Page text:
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Walking Cane – Rounding the Cane

July 19, 2014 1 comment

Reflecting upon Paul Seller’s foundations class which I took a year ago, one of the techniques that still holds my fascination is the use of a hand plane to round over the edges of boards. Until Paul showed the technique I could not fathom that a hand plane turned at a 45 degree angle would not cause tear out.

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Rounding the cane is another technique that is quick simple and only requires a hand plane. This cane is tapered, round on one end and oval on the other. I simply marked lines on the sides as guides and converted the four sided piece into an octagon and continued working the sides until they are round. It took about 15 minutes.

There is final shaping left to do on the handle and the final glue up and wedging (not sure if that’s a word?), but before that I’m considering whether to shape the cane or let it remain straight. When I began the project I had every intention of creating a spiral, now I am looking at the wood grain and a couple of areas of tear out and reconsidering.

 

20140705-164633-60393522.jpg Cutting the spiral looks relatively easy but I think with the grain it will be very difficult to smooth. Sometimes less is more and I may just leave the cane straight and let the wood speak for itself. Besides I still have half a stool to complete….

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Walking Cane Handle

July 19, 2014 4 comments

20140705-164459-60299857.jpgShaping the handle of the walking cane was fun. I penciled a rough outline onto the sides and began removing wood.

Several tools used in shaping the handle: saw, 3/4″ chisel, spokeshave, rasp and file.

Where the fingers grab the handle I used a saw and chisel to remove the bulk of the wood. No photographs of this process, but here is a link to previous post (saw vise curves). For those of you who like using a coping saw that would work just as well.

The remainder of the shaping was a process of removing wood until the shape began to appear and smoothing until it is comfortable in my hand.

20140705-164500-60300800.jpg I had to be cautious around the mortise to ensure a tight fit when the handle is attached. The shape will be refined more when The handle and cane are attached.

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Walking Cane Mortise

July 13, 2014 1 comment

The walking cane is the only project I can think of that uses a single mortise and tenon joint. It is however a very visible joint and can add or detract from the cane.

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Walking Cane

July 11, 2014 Leave a comment

While I was milling lumber for the shop stool, I also milled a couple of pieces of oak for making a walking cane. One of the projects in Paul Seller’s Masterclasses is a cane and the curves look like a great challenge. I have done very little carving and this should be a great project to discover new skills.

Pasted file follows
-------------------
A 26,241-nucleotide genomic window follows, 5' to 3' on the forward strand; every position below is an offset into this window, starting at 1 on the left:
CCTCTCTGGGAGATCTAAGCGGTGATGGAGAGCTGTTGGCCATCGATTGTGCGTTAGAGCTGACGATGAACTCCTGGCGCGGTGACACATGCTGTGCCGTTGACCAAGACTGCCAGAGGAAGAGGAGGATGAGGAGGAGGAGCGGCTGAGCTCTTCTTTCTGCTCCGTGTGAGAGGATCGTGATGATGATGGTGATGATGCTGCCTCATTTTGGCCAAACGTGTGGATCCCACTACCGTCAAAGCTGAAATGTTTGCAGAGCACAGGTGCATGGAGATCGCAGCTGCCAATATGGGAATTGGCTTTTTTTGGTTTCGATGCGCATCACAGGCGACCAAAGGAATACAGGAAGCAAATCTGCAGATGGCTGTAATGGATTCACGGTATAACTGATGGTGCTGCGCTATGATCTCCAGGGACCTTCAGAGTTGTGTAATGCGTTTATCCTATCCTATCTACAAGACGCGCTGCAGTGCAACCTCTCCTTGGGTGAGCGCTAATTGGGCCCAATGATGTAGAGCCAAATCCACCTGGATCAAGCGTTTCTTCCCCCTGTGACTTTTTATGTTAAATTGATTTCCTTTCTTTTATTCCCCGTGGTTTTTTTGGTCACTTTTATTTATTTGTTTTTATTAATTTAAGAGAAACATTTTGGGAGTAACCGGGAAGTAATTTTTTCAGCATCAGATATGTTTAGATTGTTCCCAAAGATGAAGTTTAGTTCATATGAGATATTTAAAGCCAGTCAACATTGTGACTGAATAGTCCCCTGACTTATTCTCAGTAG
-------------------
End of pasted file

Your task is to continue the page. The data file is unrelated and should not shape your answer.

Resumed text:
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Dimensioning the lumber was quick since there are only two pieces, the handle and the cane itself. The cane is tapered from top to bottom and I used my panel saw to make the taper. This is the same saw that I blogged about a year ago. It is one of the most useful saws I have and is perfect for making cuts such as this tapered cut. Keep an eye out for a used one, you will be very happy with it.

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After smoothing all of the pieces I roughed out the shape of the handle and located where the mortise and tenon will lie. After cutting all the mortises in pine for the shop stool I am glad to be working with oak again. The softness of the pine makes it more difficult to work and much easier to dent.

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Shop Stool Tenons

July 6, 2014 Leave a comment

Since finishing the mortises last week, I suppose the next step is cutting tenons and since I have taken very few photographs you will just have to trust that it was hot, humid and I did them all myself without any help.

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I hope everyone had a great weekend!

Shop Stool Mortises Repeat

June 29, 2014 Leave a comment

There were many good comments on my blog after the post showing the blow out in the leg while chiseling a mortise. Fortunately this occurred on the first leg, although the last mortise. While studying the problem I came to the realization that I needed to re-think where the mortises were placed.

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The first picture shows the original mortises. they are placed on the same corner and as such do not allow for a very long tenon. Since this is a shop stool it will be subject to lots of abuse and I don’t think it will last long with such a short tenon. The picture below shows the relocated mortises which has tripled the length of the tenons. Thank goodness for the mistake, I only ended up re-wroking one leg not all four and will have a much stronger stool.

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Shop Stool Mortises

June 28, 2014 5 comments

Finally I have the opportunity to make progress on the stool. Taking the time to carefully lay out the angle and mortises, I begin to chop out the joints. There are two jigs that I am using to hold the correct angles shown in the picture.

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I almost finished the last mortise on the first leg when I heard a crunch and felt the chisel drop. A groan rose into my throat as I thought that I had chiseled through the leg. However the wood split along the grain, something that I can hopefully repair with a little glue and clamps at the end of the day.

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